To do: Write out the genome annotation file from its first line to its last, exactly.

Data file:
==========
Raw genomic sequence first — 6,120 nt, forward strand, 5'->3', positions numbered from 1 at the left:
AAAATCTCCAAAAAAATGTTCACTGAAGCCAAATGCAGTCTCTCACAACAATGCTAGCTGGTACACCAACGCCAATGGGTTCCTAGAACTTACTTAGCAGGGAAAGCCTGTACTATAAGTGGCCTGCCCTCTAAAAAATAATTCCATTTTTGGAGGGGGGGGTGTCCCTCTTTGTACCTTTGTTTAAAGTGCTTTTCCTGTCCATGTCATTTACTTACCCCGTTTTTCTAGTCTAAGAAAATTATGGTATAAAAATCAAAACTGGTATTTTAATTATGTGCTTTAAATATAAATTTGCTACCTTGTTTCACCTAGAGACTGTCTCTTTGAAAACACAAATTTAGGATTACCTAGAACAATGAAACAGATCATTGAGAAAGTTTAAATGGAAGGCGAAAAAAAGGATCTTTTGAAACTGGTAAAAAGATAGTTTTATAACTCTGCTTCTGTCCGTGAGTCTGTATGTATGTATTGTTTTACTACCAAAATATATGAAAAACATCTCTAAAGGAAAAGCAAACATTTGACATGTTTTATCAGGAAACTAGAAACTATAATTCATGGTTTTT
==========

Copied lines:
Raw genomic sequence first — 6,120 nt, forward strand, 5'->3', positions numbered from 1 at the left:
AAAATCTCCAAAAAAATGTTCACTGAAGCCAAATGCAGTCTCTCACAACAATGCTAGCTGGTACACCAACGCCAATGGGTTCCTAGAACTTACTTAGCAGGGAAAGCCTGTACTATAAGTGGCCTGCCCTCTAAAAAATAATTCCATTTTTGGAGGGGGGGGTGTCCCTCTTTGTACCTTTGTTTAAAGTGCTTTTCCTGTCCATGTCATTTACTTACCCCGTTTTTCTAGTCTAAGAAAATTATGGTATAAAAATCAAAACTGGTATTTTAATTATGTGCTTTAAATATAAATTTGCTACCTTGTTTCACCTAGAGACTGTCTCTTTGAAAACACAAATTTAGGATTACCTAGAACAATGAAACAGATCATTGAGAAAGTTTAAATGGAAGGCGAAAAAAAGGATCTTTTGAAACTGGTAAAAAGATAGTTTTATAACTCTGCTTCTGTCCGTGAGTCTGTATGTATGTATTGTTTTACTACCAAAATATATGAAAAACATCTCTAAAGGAAAAGCAAACATTTGACATGTTTTATCAGGAAACTAGAAACTATAATTCATGGTTTTT